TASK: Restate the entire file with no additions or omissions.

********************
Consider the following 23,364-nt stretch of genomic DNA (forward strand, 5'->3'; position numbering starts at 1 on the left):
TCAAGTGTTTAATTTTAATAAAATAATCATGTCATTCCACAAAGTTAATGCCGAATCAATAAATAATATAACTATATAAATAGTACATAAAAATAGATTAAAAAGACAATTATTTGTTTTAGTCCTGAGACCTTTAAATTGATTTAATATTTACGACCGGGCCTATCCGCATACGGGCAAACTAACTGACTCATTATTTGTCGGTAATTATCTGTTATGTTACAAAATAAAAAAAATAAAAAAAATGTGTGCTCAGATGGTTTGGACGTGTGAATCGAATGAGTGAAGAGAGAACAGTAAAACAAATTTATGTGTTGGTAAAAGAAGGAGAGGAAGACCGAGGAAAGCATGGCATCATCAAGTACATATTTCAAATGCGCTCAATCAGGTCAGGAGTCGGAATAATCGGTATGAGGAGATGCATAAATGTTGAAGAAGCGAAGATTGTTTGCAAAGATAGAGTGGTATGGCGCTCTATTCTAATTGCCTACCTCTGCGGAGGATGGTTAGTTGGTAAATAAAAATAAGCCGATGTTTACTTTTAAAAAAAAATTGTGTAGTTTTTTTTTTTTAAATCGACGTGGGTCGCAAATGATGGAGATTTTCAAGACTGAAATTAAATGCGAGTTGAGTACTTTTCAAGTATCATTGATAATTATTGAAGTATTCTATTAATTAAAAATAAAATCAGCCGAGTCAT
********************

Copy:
Consider the following 23,364-nt stretch of genomic DNA (forward strand, 5'->3'; position numbering starts at 1 on the left):
TCAAGTGTTTAATTTTAATAAAATAATCATGTCATTCCACAAAGTTAATGCCGAATCAATAAATAATATAACTATATAAATAGTACATAAAAATAGATTAAAAAGACAATTATTTGTTTTAGTCCTGAGACCTTTAAATTGATTTAATATTTACGACCGGGCCTATCCGCATACGGGCAAACTAACTGACTCATTATTTGTCGGTAATTATCTGTTATGTTACAAAATAAAAAAAATAAAAAAAATGTGTGCTCAGATGGTTTGGACGTGTGAATCGAATGAGTGAAGAGAGAACAGTAAAACAAATTTATGTGTTGGTAAAAGAAGGAGAGGAAGACCGAGGAAAGCATGGCATCATCAAGTACATATTTCAAATGCGCTCAATCAGGTCAGGAGTCGGAATAATCGGTATGAGGAGATGCATAAATGTTGAAGAAGCGAAGATTGTTTGCAAAGATAGAGTGGTATGGCGCTCTATTCTAATTGCCTACCTCTGCGGAGGATGGTTAGTTGGTAAATAAAAATAAGCCGATGTTTACTTTTAAAAAAAAATTGTGTAGTTTTTTTTTTTTAAATCGACGTGGGTCGCAAATGATGGAGATTTTCAAGACTGAAATTAAATGCGAGTTGAGTACTTTTCAAGTATCATTGATAATTATTGAAGTATTCTATTAATTAAAAATAAAATCAGCCGAGTCAT